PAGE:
I was also broadening the range of things I knitted to include shawls, so a little expensive yarn here and there wasn't such a big deal.  (Read: I was an almost empty nester and could now do these things occasionally.)  There was no fade between it and the next colorway, Chickory, but they look incredible together.

Color 5, Chickory, is my favorite Madelinetosh colorway.  Period.  It also made a good transition into deeper shades, like...

Color 6Tanis Fiber Arts' Too Tartan.  Tartan is another one of those yarns that sell out before the page fully loads.  I just happened to see it on instagram at the moment of listing.  I have had that skein squirreled away for a couple of years because it's my Precious and too important to use on socks.

Color 7 is Stroll Tonal , in Raven.  It creates a seamless blend with the The Tanis Fiber Arts.  I'm sure you know that Stroll is a Knit Picks yarn.  Knit Picks is like an old friend.  It was one the first places I ever bought non-acrylic blend yarn.  It has almost single-handedly fueled my freakish sweater-knitting passion.  A memory-filled shawl wouldn't be complete without including some.

So in one way or another, this shawl covers several seasons of my life.   I love wrapping up in it.

Details:  I used size US 4 needles to knit my Fade.  I didn't worry about gauge or modifications.  I just cast on and went with it.

A few tips: I will say that after knitting one lace section, I found it helpful to check my lace occasionally by making sure my k2tog were always directly over a knit stitch two rows beneath and that my knit stitches were lining up with a k2tog two rows beneath.  I could catch mistakes that way.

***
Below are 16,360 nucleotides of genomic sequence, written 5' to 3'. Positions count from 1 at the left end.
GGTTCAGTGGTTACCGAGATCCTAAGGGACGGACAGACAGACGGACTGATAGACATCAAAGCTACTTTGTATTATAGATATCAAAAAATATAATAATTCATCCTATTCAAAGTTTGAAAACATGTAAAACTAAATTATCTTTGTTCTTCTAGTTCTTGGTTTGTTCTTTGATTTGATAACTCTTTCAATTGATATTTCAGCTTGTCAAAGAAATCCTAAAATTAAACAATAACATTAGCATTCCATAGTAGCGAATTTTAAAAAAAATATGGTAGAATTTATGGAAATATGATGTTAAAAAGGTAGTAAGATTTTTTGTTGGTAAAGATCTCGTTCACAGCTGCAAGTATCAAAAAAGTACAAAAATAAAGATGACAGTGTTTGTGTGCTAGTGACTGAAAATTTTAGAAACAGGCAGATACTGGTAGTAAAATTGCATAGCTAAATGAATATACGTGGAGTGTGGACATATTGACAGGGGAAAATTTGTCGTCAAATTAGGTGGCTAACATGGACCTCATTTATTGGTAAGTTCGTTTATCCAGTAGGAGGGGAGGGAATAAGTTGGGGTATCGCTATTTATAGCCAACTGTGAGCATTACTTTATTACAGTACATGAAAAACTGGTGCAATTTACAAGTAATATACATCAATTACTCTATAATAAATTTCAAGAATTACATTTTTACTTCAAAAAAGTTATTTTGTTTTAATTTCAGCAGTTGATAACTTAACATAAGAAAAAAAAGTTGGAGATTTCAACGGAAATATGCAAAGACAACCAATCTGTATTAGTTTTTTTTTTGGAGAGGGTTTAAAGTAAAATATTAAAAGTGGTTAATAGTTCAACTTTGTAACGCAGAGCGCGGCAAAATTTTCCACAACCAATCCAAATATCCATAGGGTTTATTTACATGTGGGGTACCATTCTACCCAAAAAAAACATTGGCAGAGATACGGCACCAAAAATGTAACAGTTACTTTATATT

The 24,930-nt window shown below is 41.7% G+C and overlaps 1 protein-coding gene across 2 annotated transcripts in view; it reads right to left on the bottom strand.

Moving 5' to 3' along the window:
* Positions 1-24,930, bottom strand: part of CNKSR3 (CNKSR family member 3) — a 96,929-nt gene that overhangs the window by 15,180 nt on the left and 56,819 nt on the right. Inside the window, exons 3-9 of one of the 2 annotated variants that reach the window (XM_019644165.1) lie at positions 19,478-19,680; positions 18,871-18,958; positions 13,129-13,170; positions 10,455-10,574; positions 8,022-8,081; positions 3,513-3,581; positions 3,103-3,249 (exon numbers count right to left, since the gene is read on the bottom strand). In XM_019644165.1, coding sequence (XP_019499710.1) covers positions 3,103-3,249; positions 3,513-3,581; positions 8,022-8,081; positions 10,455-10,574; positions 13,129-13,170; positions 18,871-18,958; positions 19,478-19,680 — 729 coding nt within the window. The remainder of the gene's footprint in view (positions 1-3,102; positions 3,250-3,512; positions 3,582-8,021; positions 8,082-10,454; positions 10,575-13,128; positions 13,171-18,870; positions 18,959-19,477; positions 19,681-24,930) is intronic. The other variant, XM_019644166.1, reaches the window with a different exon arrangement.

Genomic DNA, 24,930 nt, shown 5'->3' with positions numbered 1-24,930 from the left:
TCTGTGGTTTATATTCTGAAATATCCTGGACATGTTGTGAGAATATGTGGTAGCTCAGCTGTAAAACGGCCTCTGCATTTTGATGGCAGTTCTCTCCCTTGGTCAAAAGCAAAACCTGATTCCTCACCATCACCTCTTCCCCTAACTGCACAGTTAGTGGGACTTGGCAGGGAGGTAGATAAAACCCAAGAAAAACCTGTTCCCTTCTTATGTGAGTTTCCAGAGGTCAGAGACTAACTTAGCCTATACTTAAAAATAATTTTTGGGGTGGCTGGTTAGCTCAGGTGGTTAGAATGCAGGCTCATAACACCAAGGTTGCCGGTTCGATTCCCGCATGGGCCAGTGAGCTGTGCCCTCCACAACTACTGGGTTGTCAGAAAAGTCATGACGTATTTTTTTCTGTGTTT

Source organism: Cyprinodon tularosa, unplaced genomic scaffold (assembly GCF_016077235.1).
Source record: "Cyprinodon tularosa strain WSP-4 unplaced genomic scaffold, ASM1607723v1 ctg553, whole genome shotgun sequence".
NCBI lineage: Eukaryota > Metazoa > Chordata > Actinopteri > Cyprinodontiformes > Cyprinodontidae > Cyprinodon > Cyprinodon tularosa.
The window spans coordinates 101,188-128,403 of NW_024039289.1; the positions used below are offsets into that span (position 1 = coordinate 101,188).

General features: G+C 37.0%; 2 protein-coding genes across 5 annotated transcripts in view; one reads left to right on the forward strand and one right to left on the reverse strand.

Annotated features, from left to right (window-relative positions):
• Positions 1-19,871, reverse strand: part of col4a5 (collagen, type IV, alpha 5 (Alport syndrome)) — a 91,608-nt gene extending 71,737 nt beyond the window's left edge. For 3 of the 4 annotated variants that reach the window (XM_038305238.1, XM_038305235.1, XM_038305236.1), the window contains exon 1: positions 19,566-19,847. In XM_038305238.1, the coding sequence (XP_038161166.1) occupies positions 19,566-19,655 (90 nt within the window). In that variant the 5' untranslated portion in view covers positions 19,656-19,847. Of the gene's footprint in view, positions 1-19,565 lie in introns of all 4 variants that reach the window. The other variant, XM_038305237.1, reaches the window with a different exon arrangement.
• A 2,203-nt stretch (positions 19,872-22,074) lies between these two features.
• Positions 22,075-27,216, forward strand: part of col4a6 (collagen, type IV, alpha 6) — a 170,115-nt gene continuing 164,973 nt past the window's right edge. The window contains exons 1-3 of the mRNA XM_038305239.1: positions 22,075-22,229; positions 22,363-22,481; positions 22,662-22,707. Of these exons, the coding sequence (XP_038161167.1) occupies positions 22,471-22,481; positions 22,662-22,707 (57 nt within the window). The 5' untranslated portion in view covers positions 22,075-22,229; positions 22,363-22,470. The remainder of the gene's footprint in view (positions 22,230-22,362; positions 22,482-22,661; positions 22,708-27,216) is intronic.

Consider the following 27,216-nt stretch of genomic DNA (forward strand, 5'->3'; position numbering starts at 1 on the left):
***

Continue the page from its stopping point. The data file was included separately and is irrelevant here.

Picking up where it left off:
I also stretched each section out, after knitting, to look for dropped stitches.  That happened frequently in the garter when I was working with darker colors.

The biggest tip I can give is this:  If you mess up your stitch count in some way that doesn't show during the garter sections, don't rip back to have perfect stitch count for the lace.  Just change which RS lace repeat row you begin with.  When you get close to the marker, you'll be able to tell which one is appropriate.  Then you'll follow with the subsequent rows in the pattern.  I did this at least once and it saved me much frustration.  In the end I was short 1 stitch- big deal.  But frequent lace knitters probably know this already.

Just some off the cuff thoughts:

You guys!!! I adore it wrapped this way.  The fact that it doesn't perfectly fade doesn't matter when the colors are so well suited for each other.  Even the ends look nice together.

Modern Fair Isle should also be a sweater in my closet.

Trying to wrap up in this with the wind blowing was... interesting.  It made me think of being a kid and getting stuck halfway into pulling on a turtleneck or something.

My husband was a super help.  Not only did he drive me some place not my backyard for these photos, but he was super patient as I walked back up to him to see if the photos looked the way I intended, then walked away... a jillion times.

Every time I picked this project up I felt compelled to sing Mazzy Star's Fade into You out loud, in a breathy warble.  I have a patient family.

It was a beautiful day and I needed an outing.

(more on ravelry, kollabora, instagram, and flickr)

My other post on this shawl is here.